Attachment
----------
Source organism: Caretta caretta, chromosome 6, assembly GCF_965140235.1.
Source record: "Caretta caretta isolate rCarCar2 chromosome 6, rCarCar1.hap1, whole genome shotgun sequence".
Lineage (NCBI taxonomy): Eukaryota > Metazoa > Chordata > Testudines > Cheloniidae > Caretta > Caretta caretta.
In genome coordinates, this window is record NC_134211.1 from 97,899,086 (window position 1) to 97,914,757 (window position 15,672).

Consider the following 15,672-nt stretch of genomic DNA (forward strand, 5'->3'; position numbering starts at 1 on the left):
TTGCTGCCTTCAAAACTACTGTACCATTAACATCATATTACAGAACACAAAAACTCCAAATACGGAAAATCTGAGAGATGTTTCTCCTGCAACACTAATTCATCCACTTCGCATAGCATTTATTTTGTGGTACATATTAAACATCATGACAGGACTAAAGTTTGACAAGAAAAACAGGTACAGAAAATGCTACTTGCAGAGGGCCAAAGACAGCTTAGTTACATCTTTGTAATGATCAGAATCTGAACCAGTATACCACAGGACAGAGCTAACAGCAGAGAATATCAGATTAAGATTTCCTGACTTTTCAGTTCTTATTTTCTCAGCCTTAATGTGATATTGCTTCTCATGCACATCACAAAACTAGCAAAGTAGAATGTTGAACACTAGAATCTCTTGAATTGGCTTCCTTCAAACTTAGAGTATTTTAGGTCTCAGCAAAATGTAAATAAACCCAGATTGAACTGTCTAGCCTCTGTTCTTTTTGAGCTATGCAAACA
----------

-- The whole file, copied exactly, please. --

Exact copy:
Source organism: Caretta caretta, chromosome 6, assembly GCF_965140235.1.
Source record: "Caretta caretta isolate rCarCar2 chromosome 6, rCarCar1.hap1, whole genome shotgun sequence".
Lineage (NCBI taxonomy): Eukaryota > Metazoa > Chordata > Testudines > Cheloniidae > Caretta > Caretta caretta.
In genome coordinates, this window is record NC_134211.1 from 97,899,086 (window position 1) to 97,914,757 (window position 15,672).

Consider the following 15,672-nt stretch of genomic DNA (forward strand, 5'->3'; position numbering starts at 1 on the left):
TTGCTGCCTTCAAAACTACTGTACCATTAACATCATATTACAGAACACAAAAACTCCAAATACGGAAAATCTGAGAGATGTTTCTCCTGCAACACTAATTCATCCACTTCGCATAGCATTTATTTTGTGGTACATATTAAACATCATGACAGGACTAAAGTTTGACAAGAAAAACAGGTACAGAAAATGCTACTTGCAGAGGGCCAAAGACAGCTTAGTTACATCTTTGTAATGATCAGAATCTGAACCAGTATACCACAGGACAGAGCTAACAGCAGAGAATATCAGATTAAGATTTCCTGACTTTTCAGTTCTTATTTTCTCAGCCTTAATGTGATATTGCTTCTCATGCACATCACAAAACTAGCAAAGTAGAATGTTGAACACTAGAATCTCTTGAATTGGCTTCCTTCAAACTTAGAGTATTTTAGGTCTCAGCAAAATGTAAATAAACCCAGATTGAACTGTCTAGCCTCTGTTCTTTTTGAGCTATGCAAACA